Skaggfacemutt's avatar

Definitely wait until they have a “positive” result, and even then get a second opinion.

Rarebear's avatar

Endocrinologists don’t remove thyroids.

gailcalled's avatar

Don’t they yank them out?

Rarebear's avatar

@gailcalled Nope. You don’t want to get anywhere near an endocrinologist with a knife.

gailcalled's avatar

Or a crochet hook?

jca's avatar

How about an endocrinologist with a nail clipper?

Rarebear's avatar

Just by way of explanation. Endocrinologists are internists. You go to an ENT, head and neck, or general surgeon to get your thyroid removed.

gorillapaws's avatar

@Rarebear What is the standard of care regarding thyroid removal for inconclusive biopsy results? Has it changed?

jca's avatar

I would say the OP should have a second opinion and have those biopsy results sent to a second pathologist.

Rarebear's avatar

@gorillapaws I don’t know. It’s not my area of expertise. And the word “inconclusive” is vague.

gailcalled's avatar

@Aster: Your quesiont of March,2011:

“Ultrasound: results inconclusive
Biopsy: results inconclusive.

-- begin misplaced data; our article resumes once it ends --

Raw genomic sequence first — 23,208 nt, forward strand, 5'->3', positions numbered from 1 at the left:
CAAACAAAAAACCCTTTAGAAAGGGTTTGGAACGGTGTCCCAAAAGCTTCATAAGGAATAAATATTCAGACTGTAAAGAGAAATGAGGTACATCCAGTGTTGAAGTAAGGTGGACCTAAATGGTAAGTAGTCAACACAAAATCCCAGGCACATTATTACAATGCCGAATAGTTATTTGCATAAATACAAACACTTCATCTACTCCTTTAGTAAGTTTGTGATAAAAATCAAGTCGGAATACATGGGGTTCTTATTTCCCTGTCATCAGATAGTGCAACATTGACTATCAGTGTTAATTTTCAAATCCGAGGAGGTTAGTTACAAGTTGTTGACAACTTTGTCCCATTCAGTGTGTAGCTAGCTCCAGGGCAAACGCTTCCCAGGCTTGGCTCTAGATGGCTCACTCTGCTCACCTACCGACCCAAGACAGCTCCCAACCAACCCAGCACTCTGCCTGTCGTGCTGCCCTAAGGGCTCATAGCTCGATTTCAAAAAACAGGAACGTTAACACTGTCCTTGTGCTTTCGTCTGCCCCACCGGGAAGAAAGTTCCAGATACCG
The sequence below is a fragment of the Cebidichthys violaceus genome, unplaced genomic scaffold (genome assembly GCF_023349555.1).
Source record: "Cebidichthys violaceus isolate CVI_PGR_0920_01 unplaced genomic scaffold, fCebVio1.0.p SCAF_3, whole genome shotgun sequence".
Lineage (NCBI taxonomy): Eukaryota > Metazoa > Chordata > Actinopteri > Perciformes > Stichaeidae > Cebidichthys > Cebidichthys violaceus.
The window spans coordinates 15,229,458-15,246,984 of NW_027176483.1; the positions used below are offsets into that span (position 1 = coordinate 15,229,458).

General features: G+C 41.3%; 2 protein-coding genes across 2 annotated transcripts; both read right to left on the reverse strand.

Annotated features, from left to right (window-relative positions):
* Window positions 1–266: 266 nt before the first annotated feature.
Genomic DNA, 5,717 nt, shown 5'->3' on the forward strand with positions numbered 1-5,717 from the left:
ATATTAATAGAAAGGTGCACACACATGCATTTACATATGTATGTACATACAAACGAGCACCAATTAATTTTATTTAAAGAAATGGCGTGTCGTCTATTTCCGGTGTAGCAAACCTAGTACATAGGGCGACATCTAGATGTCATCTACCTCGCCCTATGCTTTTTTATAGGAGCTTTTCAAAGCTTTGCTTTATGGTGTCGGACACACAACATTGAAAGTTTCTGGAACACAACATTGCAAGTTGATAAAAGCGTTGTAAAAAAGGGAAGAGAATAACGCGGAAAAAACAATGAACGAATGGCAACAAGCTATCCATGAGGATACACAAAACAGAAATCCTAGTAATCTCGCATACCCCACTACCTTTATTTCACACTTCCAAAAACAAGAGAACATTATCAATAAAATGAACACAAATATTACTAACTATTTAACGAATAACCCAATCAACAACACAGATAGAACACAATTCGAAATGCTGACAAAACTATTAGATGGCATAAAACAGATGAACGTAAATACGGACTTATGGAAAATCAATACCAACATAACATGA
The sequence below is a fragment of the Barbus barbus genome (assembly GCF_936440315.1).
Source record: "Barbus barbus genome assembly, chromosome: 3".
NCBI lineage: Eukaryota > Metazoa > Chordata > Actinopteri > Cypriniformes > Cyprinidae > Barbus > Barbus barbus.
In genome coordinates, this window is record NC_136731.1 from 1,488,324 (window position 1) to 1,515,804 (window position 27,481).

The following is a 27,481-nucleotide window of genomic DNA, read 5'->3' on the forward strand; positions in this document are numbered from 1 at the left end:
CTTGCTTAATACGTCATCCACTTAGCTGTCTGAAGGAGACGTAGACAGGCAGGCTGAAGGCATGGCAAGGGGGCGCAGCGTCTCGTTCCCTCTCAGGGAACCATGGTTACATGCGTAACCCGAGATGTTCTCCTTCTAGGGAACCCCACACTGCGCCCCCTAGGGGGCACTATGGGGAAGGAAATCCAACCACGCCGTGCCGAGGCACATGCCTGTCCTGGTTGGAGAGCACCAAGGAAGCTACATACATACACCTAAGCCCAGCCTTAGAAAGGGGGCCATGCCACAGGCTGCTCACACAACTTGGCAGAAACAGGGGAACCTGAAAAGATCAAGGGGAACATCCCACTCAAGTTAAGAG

Doctor (who removes thyroids) feels it: It may not be cancer but I think it is.
There are three “tests.” Have the thing out or not? Age of patient:
55. (I would not)”

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cazzie's avatar

There are forms of thyroid cancer that do go systemic, so saying ‘it is the best cancer to get because it won’t spread’ is misleading, but the most common is isolated to the thyroid.
I find doctors too eager to either burn out or chop out the thyroid. Endos, of course, don’t do the surgery, but they can be pretty quick on the referral. I had some good doctors in New Zealand who were happy to treat my Graves with medication, but when I moved to Norway and had my baby, they were ready to burn it out with RAI when it started acting up again. My infant was just weeks old and they wanted to give me RAI, uuummm… no. I took my meds (which were absolutely safe for breastfeeding, according to the doctors themselves) and my thyroid calmed down again, just as I told them it would. I went on breastfeeding, stayed in remission, going off my meds and having no more spikes. Doctors are not always right. They are just human beings using their best guess.

Aster's avatar

It is extremely common for endocrinologists to say to their patients: “if you have to have cancer this is the best one to have.” Expect to hear it.
Thyroid cancers can and do spread to the salivary glands, the tongue, the esophagus, the trachea and on and on. A person can end up with half their jaw gone, unable to swallow so they need a feeding tube in their stomach, frozen shoulder, inability to speak at all or above a whisper all while the cancer is spreading to their bones. It is not “the best kind of cancer to have.” And the surgery guarantees nothing. However, if the cancer is confined to the thyroid you can be cancer free for decades. That would be Stage One. Stage 4 is when it spreads to distant organs or even to the spine.